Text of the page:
I bet he would, as ragged as you can run him, Rachel thought very far behind her mental shields. The children were not active telepaths, except with each other, but there was no need to be leaking. “Oddly enough, Robin, most people ask for vacation time, or time with their families. But the timekeepers sell more business time than anything.”
“Business time? You mean people pay to spend more of the day at work?” Sita sounded doubtful.
“No. People pay to have their work done earlier, or to make certain that a parcel arrives exactly when it is supposed to.” She gave them a sideways look. “Not that either of you have ever wished you could have gone back and finished Monday’s project on Friday, instead of rushing on Sunday afternoon, I’m sure.”
Sita looked stricken. “How’d you know?” she whispered.
“Because your Da and Mum never, ever have to rush to finish something at the last-minute,” and Rachel winked her good eye. “And there is not a sign at my office saying that ‘if it were not for the last minute, nothing would get done.’ No, nothing like that. Because grown-ups always get everything completed early.” The twins giggled at her grave tone and serious expression. “So people buy more business time than they do holiday time.”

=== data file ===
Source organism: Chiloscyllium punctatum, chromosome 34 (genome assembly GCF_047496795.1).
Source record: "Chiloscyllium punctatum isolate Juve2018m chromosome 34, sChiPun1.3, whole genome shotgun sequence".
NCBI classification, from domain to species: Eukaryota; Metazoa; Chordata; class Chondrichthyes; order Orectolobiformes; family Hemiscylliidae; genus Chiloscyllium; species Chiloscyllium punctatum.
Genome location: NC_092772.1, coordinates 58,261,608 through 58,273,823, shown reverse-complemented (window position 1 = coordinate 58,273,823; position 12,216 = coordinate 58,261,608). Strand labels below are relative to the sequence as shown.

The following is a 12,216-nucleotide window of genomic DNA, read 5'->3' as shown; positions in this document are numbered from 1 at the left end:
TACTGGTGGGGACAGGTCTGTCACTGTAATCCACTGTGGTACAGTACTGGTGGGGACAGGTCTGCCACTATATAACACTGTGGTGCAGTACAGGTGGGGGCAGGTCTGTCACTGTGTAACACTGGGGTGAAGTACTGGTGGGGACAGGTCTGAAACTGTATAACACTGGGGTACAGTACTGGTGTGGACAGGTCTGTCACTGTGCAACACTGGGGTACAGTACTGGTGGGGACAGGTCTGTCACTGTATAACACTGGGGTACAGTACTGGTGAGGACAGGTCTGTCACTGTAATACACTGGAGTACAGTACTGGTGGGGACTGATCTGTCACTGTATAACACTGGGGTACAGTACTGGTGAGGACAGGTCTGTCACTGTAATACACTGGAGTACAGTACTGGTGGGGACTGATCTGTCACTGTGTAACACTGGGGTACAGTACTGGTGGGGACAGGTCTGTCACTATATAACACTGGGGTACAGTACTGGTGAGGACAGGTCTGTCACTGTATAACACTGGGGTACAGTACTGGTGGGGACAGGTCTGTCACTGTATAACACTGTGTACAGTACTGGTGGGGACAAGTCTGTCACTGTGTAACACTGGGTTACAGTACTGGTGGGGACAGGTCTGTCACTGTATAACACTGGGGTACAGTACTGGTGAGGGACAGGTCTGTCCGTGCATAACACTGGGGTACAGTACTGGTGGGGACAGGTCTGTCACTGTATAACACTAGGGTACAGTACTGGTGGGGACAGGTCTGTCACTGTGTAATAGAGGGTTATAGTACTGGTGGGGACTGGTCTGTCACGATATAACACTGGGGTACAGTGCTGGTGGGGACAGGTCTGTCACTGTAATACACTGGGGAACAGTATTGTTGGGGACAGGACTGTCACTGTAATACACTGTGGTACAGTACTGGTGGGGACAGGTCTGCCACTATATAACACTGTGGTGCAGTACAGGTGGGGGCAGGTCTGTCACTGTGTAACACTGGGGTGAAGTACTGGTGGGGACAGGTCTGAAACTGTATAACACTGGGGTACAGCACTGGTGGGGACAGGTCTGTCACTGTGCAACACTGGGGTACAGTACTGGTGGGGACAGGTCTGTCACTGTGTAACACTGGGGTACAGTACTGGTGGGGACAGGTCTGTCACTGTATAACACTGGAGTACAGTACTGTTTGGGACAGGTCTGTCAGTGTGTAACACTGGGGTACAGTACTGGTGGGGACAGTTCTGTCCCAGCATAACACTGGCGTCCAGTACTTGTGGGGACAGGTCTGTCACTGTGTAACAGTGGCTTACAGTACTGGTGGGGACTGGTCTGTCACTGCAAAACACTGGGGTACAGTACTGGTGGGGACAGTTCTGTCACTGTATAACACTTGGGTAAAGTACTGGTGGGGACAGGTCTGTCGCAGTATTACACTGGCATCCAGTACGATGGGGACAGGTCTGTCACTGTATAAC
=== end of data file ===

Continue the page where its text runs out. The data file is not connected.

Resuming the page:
Robin got one of those thoughtful expressions on his face. He seemed to be mulling over something. “Aunt Rachel, can you buy more life time? For you or for someone else?”
The question struck close to the marrow and Rachel hid a shiver. “There are occasions when you can buy more life time, but it’s not always a good idea, and the cost can be so high that only a crazy person would want to try. And the timekeepers know that, and they ask a lot of questions about why you want that special time. They may make you leave and come back after you think about it. In most cases, people decide that life time is not a good buy, and they choose to do something else.”